Bou Ali Sina Petrochemical Company, a local subsidiary of Iran’s National Petrochemical Company (NPC) has completed construction of a world scale aromatics complex. The complex, which is known as the ‘third aromatic project’ produces 1.75 million t/yr of aromatics and by-products is located at the Petrochemical Special Economic Zone (Petzone) in Bandar Imam, Iran. The complex became fully operational during the middle of 2004.
Bou Ali Sina Petrochemical is a 100% owned subsidiary of NPC. The company is responsible for the construction of NPC’s third aromatics complex.
Output from the complex includes 400,000t/yr of paraxylene (PX), 30,000t/yr of orthoxylene (OX) and 180,000t/yr of benzene, as well as liquefied gas, raffinate, light ends, heavy ends, heavy aromatics and C5s, for a total capacity of just over 1.1 million t/yr.
The capital investment for the project comprised $290.3 million of foreign financing and Rials541,200 million of local money. Bou Ali Sina says that the rate of return on the investment is in the region of four years.
Feedstock for the third aromatic project includes light and heavy naphtha which are supplied via pipeline from Pazanan, Iran. Pyrolysis gasoline is sourced from NPC’s sixth and seventh olefins projects. These projects become fully operational during 2004 and are owned by NPC subsidiary Amir-Kabir Petrochemical Company.
Engineering Procurement and Construction
Engineering work on the project began in December 2000 and construction activities got under way in April 2001. The first phase of the project was completed in October 2003 and the plant become fully operational in August 2004.
Iran’s Pidec was awarded the contract to provide detailed engineering and procurement, while Germany-based Uhde (formerly known as Krupp-Uhde) provided basic engineering. Construction was handled by Iran’s Petro Pars; the company’s main activities are engineering, procurement and construction in the areas of offshore and onshore projects.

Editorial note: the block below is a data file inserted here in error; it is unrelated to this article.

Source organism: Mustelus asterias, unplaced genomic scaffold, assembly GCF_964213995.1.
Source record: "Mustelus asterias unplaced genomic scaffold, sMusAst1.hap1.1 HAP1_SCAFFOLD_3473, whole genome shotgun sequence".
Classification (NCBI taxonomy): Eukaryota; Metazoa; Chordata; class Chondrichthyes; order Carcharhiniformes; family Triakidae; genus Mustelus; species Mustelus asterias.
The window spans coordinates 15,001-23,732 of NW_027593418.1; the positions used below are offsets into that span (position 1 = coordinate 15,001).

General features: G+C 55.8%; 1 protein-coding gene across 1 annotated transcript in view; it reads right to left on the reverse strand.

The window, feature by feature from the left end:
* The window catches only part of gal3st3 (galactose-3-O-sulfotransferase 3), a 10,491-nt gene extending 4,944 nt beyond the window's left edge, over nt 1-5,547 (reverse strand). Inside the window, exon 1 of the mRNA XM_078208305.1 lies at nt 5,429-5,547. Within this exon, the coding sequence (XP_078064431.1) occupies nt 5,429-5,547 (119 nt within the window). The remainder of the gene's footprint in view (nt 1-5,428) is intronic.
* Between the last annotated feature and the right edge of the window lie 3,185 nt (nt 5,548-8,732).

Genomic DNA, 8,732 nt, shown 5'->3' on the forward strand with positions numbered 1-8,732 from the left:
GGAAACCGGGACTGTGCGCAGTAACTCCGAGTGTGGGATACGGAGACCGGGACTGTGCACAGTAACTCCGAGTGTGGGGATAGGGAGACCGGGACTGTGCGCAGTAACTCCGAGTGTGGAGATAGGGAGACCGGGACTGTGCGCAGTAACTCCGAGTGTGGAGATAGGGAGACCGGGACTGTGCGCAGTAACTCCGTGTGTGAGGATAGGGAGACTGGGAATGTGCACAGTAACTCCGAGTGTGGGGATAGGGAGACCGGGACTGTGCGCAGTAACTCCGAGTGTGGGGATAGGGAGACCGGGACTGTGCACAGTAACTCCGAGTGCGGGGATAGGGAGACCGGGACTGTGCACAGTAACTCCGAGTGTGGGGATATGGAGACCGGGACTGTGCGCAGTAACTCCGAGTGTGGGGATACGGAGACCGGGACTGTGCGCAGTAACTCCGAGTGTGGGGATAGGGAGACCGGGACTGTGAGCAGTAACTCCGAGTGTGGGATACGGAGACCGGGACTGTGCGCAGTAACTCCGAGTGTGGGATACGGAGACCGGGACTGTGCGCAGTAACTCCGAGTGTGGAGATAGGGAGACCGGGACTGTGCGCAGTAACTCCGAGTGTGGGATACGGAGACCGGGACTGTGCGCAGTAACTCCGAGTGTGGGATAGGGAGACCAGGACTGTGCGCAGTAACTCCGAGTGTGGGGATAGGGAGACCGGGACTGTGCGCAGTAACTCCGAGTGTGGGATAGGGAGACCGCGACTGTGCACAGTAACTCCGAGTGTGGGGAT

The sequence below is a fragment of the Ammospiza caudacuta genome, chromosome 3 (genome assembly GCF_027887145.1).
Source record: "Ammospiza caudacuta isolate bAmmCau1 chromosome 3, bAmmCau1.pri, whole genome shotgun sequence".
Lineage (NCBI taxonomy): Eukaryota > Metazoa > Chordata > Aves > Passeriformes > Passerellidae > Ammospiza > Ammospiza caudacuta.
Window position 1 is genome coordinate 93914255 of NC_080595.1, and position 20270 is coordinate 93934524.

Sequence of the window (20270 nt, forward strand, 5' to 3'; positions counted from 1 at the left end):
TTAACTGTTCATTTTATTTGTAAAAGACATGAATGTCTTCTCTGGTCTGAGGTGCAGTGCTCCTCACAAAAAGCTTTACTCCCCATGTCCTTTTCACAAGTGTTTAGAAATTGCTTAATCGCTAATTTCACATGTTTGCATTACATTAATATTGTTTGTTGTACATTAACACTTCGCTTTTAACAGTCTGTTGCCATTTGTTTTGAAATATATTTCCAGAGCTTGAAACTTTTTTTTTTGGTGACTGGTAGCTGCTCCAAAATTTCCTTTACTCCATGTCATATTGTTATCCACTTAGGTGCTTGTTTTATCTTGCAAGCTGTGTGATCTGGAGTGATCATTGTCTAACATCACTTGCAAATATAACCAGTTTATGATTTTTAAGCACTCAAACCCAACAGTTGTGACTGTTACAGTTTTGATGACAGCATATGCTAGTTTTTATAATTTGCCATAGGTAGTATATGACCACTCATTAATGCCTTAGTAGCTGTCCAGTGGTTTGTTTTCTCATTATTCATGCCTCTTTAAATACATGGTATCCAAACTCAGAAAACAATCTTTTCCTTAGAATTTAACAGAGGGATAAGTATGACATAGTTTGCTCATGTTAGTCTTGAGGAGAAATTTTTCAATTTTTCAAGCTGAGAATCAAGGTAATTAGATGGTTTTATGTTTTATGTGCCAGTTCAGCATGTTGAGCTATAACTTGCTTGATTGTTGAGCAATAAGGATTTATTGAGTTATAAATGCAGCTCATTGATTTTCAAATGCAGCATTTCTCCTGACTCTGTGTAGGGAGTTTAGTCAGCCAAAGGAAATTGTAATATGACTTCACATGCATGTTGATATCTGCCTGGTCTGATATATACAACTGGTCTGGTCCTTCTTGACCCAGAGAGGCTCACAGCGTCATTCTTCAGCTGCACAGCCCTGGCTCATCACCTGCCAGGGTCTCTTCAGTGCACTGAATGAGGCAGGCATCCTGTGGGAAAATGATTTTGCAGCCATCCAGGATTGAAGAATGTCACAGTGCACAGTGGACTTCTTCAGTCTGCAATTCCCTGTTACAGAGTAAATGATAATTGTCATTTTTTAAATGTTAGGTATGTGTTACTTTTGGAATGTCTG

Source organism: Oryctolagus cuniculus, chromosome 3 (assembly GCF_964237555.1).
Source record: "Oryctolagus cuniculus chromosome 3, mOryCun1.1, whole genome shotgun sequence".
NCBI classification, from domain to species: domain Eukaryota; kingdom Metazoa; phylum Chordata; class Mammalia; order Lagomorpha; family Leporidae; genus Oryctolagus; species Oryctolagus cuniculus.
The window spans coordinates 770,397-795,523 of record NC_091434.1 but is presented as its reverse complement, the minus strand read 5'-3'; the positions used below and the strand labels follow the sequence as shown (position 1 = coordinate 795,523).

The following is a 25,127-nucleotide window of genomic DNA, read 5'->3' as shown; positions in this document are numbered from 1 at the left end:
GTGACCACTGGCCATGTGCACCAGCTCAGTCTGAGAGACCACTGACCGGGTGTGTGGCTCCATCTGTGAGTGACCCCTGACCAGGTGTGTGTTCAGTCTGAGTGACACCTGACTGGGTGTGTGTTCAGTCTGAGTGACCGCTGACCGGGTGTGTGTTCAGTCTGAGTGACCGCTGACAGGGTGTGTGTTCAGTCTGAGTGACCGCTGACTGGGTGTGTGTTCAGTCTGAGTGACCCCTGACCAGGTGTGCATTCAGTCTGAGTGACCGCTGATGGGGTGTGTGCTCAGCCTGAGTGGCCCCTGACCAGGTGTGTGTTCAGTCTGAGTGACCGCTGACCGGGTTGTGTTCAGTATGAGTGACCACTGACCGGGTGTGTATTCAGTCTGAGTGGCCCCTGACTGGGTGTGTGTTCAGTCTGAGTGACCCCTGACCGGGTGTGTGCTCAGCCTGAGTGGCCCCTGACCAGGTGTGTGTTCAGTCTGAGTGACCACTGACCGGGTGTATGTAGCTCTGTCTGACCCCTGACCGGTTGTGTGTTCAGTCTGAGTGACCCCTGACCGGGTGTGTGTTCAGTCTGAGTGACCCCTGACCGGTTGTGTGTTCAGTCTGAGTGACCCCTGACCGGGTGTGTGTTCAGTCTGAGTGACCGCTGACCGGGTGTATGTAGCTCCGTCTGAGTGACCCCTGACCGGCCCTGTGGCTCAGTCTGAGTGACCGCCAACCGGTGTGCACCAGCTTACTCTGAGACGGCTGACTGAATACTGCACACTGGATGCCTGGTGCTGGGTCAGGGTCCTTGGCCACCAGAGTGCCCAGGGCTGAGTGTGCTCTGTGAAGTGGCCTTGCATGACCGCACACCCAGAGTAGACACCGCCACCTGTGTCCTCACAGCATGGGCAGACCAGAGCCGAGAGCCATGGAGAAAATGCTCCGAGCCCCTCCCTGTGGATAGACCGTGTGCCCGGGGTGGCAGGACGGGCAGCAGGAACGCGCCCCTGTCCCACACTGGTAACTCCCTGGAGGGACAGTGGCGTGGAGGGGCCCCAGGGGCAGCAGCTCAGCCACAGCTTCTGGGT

Civil engineering was carried out by Sazeh Khavar. Based in Iran the company is involved in civil, mechanical, electrical and instrument contracts. The contract ran for 12 months and required 2,810 man hours to complete.
Technology for the third aromatics project was provided by a number of companies. France-based Institut Francais du Petrole (IFP) provided technology for xylene separation and isomerisation. IFP says that Iran ranks among its top clients.
China’s Sinopec signed an agreement to provide the aromatics project with transalkylation technology.
Instrument, Thermocouple and Fieldbus Cables
Germany-based Kerpen Industries was awarded a contract by Pidec to supply instrument, thermocouple and fieldbus cables for the aromatics project. The industrial division of Kerpen is said to be the largest privately owned cable manufacturer in Germany.
UK-based Weir Process Group was awarded a contract, valued at £9 million, to supply pumping equipment for the third aromatics project. The contract comprised API process pumps which were made by Begemann, at its plant in Venlo, The Netherlands. The Weir Process Group provided 148 end suction pumps, 38 in-between bearing pumps, 14 vertical long-shaft pumps, 14 small piston diaphragm pumps and spare parts.
Damafin, a subsidiary of Iran’s Idro was awarded a contract to supply air coolers for the third aromatic project. Damafin specialises in supplying air coolers and different types of finned tubes for various process industries.
Iran’s Pazand Tarabar was responsible for moving Bou Ali Sina’s petrochemical plant’s heavy pieces weighing over 150t. Pazand Tarabar is an international and local transportation company. Its main activities include freight forwarding, customs, brokerage, shipping and local transportation projects.
Germanischer Lloyd was appointed by Pidec to provide safety inspection of Bou Ali Sina’s aromatics facility. Germanischer Lloyd’s activities included worldwide inspection of critical components and equipment.
The third aromatics complex is located in the Petrochemical Special Economic Zone (Petzone). The zone was established to provide quick and easy access to modern petrochemical technology, make optimal use of oil and gas resources, create added value in downstream industries and allow free trade of petrochemical products near active petrochemical plants.
The Petzone has a number of economic advantages including tax holidays and exemption from customs duties.
Source » chemicals-technology